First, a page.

World Pangolin Day
The pangolin has received considerable attention in the media where it has been identified as the most trafficked wild animal on earth. All species of pangolin are threatened by illegal trade, which persists and is escalating. Now more than ever, we need to recognise that the preservation of our protected habitats, and of these incredible creatures, is linked directly to the success and sustainability of credible conservation-based tourism initiatives.
Tragically, little is known about this rare animal but Tswalu’s pangolin research efforts have revealed extensive movements and never before described behaviours. This research contributes to a greater understanding of the biology and habitat requirements of the ground pangolin (also known as Temminck’s pangolin or Cape pangolin, which is one of four species of pangolins which can be found in Africa), and improved understanding of the factors that limit pangolin populations globally.
The research has highlighted the need for extensive areas where pangolins can receive absolute protection and are secure from all human threats. This project is revealing new details of this endangered species’ lifestyle and biology and is illustrating how important protected areas are to their survival.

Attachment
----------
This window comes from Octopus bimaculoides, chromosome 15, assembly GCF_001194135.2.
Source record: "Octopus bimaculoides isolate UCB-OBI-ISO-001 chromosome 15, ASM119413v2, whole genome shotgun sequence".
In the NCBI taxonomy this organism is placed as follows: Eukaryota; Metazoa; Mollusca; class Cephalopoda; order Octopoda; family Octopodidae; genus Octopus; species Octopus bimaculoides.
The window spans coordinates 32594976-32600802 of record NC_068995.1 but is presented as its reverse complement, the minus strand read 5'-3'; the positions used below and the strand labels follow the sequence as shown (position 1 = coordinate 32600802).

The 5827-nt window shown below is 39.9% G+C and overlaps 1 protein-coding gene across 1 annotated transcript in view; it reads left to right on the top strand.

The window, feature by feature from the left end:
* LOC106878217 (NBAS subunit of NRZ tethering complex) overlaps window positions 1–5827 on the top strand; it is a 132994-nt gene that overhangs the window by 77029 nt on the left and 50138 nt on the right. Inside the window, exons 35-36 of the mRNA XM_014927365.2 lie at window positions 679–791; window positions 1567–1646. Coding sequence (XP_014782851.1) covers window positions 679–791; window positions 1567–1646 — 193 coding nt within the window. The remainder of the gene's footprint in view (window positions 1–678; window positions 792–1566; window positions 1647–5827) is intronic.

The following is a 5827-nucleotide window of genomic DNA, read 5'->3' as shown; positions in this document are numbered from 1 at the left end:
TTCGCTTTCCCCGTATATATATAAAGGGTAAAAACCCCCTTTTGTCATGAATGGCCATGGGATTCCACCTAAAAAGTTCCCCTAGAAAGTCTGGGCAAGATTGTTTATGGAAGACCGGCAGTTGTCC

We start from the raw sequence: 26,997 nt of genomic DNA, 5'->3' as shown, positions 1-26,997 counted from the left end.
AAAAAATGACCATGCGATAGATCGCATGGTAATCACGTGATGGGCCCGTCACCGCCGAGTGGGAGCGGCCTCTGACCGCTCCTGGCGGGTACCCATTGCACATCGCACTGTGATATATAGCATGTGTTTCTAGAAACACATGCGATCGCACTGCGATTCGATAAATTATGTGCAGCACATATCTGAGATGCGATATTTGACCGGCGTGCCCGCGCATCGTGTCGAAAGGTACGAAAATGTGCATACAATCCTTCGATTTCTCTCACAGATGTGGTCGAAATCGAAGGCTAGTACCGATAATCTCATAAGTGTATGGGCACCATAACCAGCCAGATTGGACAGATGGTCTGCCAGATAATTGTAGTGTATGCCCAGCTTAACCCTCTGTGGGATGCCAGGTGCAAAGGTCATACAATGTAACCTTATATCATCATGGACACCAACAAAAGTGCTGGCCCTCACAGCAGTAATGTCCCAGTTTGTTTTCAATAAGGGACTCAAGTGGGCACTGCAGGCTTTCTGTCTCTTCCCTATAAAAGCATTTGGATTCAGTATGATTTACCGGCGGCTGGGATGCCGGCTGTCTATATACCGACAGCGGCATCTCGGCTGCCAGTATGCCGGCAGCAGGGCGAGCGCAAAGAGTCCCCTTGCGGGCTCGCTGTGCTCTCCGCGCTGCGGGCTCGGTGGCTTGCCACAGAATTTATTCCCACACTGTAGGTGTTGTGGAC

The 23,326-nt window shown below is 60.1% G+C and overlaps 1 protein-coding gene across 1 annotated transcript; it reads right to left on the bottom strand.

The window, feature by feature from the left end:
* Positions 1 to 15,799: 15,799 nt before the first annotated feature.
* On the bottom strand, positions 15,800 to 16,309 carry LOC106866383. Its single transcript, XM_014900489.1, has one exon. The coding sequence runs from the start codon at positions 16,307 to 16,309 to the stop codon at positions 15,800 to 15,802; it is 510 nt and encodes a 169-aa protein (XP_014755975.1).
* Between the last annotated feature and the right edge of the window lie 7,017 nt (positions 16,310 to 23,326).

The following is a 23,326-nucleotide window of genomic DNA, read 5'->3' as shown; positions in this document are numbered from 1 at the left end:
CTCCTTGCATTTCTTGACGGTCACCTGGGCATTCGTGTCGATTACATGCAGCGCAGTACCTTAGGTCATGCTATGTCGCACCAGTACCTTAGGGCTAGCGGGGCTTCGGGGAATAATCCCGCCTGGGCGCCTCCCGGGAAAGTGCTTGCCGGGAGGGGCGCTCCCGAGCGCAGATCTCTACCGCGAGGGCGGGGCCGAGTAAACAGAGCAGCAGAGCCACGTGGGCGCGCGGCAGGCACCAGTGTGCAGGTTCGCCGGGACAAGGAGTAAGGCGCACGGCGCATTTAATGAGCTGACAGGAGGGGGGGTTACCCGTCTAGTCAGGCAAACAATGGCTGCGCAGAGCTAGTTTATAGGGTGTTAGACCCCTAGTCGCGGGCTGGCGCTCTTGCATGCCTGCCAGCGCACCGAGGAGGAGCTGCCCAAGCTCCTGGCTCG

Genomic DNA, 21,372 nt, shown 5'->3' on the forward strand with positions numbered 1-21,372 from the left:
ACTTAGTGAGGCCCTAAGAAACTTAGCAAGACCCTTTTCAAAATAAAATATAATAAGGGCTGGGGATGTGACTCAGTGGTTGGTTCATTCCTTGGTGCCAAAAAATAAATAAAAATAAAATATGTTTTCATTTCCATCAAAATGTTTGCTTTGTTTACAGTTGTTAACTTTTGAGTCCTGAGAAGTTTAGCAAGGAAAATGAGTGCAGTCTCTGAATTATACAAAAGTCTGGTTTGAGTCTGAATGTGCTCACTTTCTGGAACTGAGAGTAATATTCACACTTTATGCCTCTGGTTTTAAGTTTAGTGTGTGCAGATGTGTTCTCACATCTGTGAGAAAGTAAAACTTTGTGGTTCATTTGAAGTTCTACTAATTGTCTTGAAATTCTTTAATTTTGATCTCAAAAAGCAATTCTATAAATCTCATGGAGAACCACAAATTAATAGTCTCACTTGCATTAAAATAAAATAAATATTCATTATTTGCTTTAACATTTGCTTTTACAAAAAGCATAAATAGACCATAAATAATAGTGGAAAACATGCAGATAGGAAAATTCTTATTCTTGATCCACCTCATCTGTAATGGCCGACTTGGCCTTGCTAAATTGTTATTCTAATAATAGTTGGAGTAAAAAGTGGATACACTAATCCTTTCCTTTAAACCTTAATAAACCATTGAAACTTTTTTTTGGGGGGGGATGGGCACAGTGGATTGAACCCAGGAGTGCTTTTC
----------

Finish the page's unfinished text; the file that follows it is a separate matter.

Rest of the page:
Sociable weaver nests – Kalahari icons
The Kalahari invokes many vivid images, but none more so than a silhouetted camelthorn tree complete with sociable weaver nest in a red sunset.
Sleeping under the stars at Naledi
Elevated above a valley with wraparound views, Naledi is for the true adventurer who yearns to sleep beneath the southern Kalahari’s brilliant blanket of stars in safety and seclusion.
Sustainability – the journey continues
To help Tswalu measure and assess its sustainability goals, Tswalu is working closely with sustainability expert, Julie Cheetham. This is the first of what we hope will become regular, thought-provoking contributions by Julie, tracking Tswalu’s journey towards greater sustainability.